BATON ROUGE, La. - His house on Bourbon Street in the French Quarter of New Orleans bears the name Tsa-La-Gi, "medicine man" in Cherokee. If he ever gets back to it, Dr. Norman McSwain may want to rename it "rain man."
As Hurricane Katrina drowned his beloved city, its swirling waters crippling Charity Hospital where he was chief of trauma surgery, McSwain called the media and unleashed a flood of criticism at the trickle of federal aid for stranded patients.
The irony is that if anybody had connections with government officials, you'd think it would be McSwain. He is part of a network of surgeons required to be at their respective hospitals and on call whenever Air Force One and the president are in the vicinity.
"Wheels down to wheels up," is how McSwain described his duty, which extends back through several presidential administrations.
He also has been in the military, has worked for NASA, and is chief surgeon for the New Orleans Police Department. A friend, Jennifer O'Brien, a health care consultant in Chicago, recalled being at dinner with him a few years ago when his pager kept going off.
"He made a pledge that if a cop so much as cuts himself at a barbecue, he'd take care of it," she said.
McSwain, 68, graduated from the University of the South, went to medical school at the University of Alabama in Birmingham, and did his residency at Grady Hospital in Atlanta.
Asked by an interviewer for the American Medical Student Association what attracted him to trauma care, he replied, "the fun of working on the edge."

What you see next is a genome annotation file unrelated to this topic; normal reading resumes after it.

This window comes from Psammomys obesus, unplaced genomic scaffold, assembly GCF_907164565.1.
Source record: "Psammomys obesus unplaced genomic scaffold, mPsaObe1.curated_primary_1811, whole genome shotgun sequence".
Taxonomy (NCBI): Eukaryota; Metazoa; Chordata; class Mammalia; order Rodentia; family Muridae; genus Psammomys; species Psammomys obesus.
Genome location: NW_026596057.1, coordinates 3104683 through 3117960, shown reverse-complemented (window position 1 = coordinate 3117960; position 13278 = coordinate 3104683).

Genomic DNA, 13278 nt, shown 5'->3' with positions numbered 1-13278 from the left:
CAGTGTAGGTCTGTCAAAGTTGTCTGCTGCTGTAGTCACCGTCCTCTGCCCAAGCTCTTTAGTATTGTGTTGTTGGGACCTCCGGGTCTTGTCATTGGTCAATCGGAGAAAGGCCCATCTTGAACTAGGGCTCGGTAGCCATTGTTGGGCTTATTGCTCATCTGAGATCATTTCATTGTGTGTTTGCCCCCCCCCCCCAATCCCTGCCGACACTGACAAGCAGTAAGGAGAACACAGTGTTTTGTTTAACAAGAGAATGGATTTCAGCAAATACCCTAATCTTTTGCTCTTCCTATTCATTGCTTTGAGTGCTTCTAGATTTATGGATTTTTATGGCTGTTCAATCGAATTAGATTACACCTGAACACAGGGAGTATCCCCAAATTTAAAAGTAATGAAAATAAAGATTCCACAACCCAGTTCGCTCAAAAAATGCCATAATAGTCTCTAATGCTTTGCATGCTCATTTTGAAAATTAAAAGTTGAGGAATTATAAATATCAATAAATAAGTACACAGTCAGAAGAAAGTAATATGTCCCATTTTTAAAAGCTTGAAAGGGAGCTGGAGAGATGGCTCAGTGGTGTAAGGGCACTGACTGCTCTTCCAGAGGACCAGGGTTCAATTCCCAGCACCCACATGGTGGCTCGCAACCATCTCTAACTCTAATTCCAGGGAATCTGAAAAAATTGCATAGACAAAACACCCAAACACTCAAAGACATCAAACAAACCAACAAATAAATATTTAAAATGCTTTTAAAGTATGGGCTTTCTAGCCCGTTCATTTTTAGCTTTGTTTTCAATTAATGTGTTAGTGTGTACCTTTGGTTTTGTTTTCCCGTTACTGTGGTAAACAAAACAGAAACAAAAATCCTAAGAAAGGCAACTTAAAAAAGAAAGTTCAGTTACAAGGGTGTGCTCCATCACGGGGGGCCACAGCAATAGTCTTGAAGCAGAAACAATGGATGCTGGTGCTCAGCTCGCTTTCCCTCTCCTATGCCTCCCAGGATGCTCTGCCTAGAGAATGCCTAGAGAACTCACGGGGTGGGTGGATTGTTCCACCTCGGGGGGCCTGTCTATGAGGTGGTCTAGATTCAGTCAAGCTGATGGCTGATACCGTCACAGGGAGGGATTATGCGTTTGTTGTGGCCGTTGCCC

Asked what advice he had for students considering the field, he replied, "Do not do it unless the patient ALWAYS comes first."
McSwain has written dozens of textbooks, hundreds of medical journal articles and is considered one of the innovators of the EMS system and "prehospital" medical care.
"He is an icon. He is unbelievably dedicated," said one trauma care physician who trained with him, Dr. Preston "Chip" Rich of the University of North Carolina at Chapel Hill.
McSwain also is a character.
In an article a few years ago in a Tulane University magazine, McSwain displayed the salty tongue that accompanies his swagger, describing his affinity for what he called the three "S's" of doctors of his ilk - "surgery, sex and scotch" - not to mention snakeskin cowboy boots.
Now he hopes to cut a wide swath through the bureaucracy that got in the way of good care after the hurricane. He and Dr. Jeffrey Guy, a trauma and burn center surgeon from Vanderbilt University, are working on setting up care for Katrina evacuees in Nashville.
McSwain also contacted fellow members of the Halsted Society, an influential group of emergency medicine doctors at universities around the country, and arranged a special meeting in Cincinnati last week to press for changes in the system.
"My goal was to get out with the knowledge I have ... and get the word out on what was really going on, and try to prevent things like this in the future," McSwain said.